Ancient Thessaly


Thessaly or Thessalia (Attic Greek: Θεσσαλία, Thessalía or Θετταλία, Thettalía[1]) was one of the traditional regions of Ancient Greece. During the Mycenaean period, Thessaly was known as Aeolia, a name that continued to be used for one of the major tribes of Greece, the Aeolians, and their dialect of Greek, Aeolic.

Ancient theatre in Larissa
Ancient theatre in Larissa
Map of ancient Thessaly
Map of ancient Thessaly
Major citiesLarissa, Pherae
Key periodsPheraean Ascendancy



At its greatest extent, ancient Thessaly was a wide area stretching from Mount Olympus to the north to the Spercheios Valley to the south. Thessaly is a geographically diverse region, consisting of broad central plains surrounded by mountains. The plains are bounded by the Pindos Mountains to the west, Mount Othrys to the south, the Pelion and Ossa ranges to the east, and Mount Olympos to the North. The central plains consist of two basins, the Larisa basin and the Karditsa basin, drained by the Pineios River into the Vale of Tempe. The Pagasetic Gulf in southeastern Thessaly was and is the only body of water suitable for harbours in region.

Strictly speaking, Thessaly refers primarily to the central plains inhabited by the Thessalians in antiquity. The plains were divided in antiquity into four administrative regions called tetrads: Pelasgiotis, Phthiotis, Thessaliotis, and Histiaeotis. In its broader sense, Thessaly also included the surrounding regions called the perioikoi, which were regions inhabited by different ethnic groups that were closely tied to the Thessalians either as subordinates, dependents, or allies. The perioikoi were composed of Perrhaibia, Magnesia, Achaea Phthiotis, Dolopia, Ainis, Malis, and Oitaia. The three largest cities in Thessaly were Larisa (Pelasgiotis), Pherai (Pelasgiotis), and Pharsalos (Phthiotis).

The Thessalian plains were ideally suited for cultivating grains and cereals, and were known in antiquity for horse-rearing. Alexander the Great's horse, Bucephalus, was originally from Pharsalos. The surrounding mountainous regions, however, were less suitable for agriculture and relied more heavily on pastoralism.



Thessaly was home to extensive Neolithic and Chalcolithic cultures around 6000 BC2500 BC (see Cardium pottery, Dimini and Sesklo). Mycenaean settlements have also been discovered in Thessaly unearthing, at the Kastron of Palaia Hill, in Volos, tablets bearing Mycenaean Greek inscriptions, written in Linear B.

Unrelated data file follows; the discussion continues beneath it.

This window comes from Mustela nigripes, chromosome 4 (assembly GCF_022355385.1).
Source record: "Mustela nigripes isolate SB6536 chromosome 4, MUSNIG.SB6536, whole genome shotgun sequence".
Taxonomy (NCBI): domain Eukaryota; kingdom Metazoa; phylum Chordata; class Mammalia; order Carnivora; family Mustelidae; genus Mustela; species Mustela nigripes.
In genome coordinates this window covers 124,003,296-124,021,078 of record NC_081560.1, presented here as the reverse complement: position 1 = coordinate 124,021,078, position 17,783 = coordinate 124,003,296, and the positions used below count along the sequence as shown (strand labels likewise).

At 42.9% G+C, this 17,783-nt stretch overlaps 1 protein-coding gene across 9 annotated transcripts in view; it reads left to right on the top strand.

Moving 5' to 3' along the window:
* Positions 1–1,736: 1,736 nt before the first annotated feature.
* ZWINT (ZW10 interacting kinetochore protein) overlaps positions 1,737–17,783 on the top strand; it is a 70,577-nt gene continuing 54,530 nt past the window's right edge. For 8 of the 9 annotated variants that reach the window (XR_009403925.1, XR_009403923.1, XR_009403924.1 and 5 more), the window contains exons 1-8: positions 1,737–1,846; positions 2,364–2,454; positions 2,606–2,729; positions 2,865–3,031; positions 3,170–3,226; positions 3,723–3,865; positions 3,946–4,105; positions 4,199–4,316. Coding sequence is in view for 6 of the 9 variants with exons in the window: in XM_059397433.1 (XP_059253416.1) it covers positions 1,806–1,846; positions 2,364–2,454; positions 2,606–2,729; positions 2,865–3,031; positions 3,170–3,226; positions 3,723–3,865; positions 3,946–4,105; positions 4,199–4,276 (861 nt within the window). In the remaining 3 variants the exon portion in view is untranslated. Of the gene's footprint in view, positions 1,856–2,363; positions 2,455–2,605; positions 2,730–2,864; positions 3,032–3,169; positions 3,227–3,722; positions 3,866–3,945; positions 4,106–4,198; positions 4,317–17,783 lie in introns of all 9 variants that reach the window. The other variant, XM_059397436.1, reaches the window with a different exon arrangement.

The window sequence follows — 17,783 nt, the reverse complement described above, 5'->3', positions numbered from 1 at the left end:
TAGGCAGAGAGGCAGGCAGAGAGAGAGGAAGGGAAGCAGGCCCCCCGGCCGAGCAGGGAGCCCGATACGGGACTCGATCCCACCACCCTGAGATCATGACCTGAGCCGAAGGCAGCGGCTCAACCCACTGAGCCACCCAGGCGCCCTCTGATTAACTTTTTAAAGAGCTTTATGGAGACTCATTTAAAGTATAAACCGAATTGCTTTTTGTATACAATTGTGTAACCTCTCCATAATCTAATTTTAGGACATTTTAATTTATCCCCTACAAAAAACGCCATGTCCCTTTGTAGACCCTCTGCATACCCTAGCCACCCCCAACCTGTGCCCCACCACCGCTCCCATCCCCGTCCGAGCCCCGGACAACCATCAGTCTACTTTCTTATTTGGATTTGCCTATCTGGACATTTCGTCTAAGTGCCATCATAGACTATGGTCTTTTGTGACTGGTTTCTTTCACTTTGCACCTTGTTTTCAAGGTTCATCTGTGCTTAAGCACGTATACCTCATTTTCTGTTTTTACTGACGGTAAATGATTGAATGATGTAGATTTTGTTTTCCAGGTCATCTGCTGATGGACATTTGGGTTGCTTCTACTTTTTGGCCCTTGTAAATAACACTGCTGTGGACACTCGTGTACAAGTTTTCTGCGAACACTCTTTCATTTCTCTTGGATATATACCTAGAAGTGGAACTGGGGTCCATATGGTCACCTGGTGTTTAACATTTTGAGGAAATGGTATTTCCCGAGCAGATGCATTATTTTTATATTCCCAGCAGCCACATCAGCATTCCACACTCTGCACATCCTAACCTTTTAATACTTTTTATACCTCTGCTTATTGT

In mythology, Thessaly was homeland of the heroes Achilles and Jason, as well of mythological creatures and peoples, Centaurs, Lapiths, Phlegyans and Myrmidons. Ancient tribes in Thessaly mentioned by Homer or other poets were: Aeolians, Magnetes, Perrhaebi and Pelasgians.

The name of Thessaly recorded epigraphically in Aeolic variants *Πετταλία, Πετθαλία, Φετταλία, Θετταλία.[1]

7. Thessalian grave stela of a man dressed as a hunter

The Thessalians were a Thesprotian tribe (according to Herodotus, vii. 176; Veil. Pat. i. 3), and originally came from the Thesprotian Ephyra. Under the guidance of leaders, who are said to have been descendants of Heracles, they invaded the western part of the country afterwards called Thessaly, and drove out or reduced to the condition of Penestae, or bondsmen, the ancient Aeolian inhabitants.[2] Afterwards, the Thessalians spread over the other parts of the country, taking possession of the most fertile districts and compelling the Peraebi, Magnetes, Achaean Phthiotians and other neighbouring people to submit to their authority and to pay them tribute.[3] Like Laconia, the population of Thessaly therefore consisted of three distinct classes:

  1. The Penestae, whose condition was nearly the same as that of the Helots.
  2. The subject people, who inhabited the districts not occupied by the Thessalian invaders. They paid tribute, as stated above, but were personally free, though they had no share in the government. They corresponded to the Perioeci of Laconia, by which name they are called by Xenophon.[4]
  3. The Thessalian conquerors, who alone had any share in the public administration, and whose lands were cultivated by the Penestae.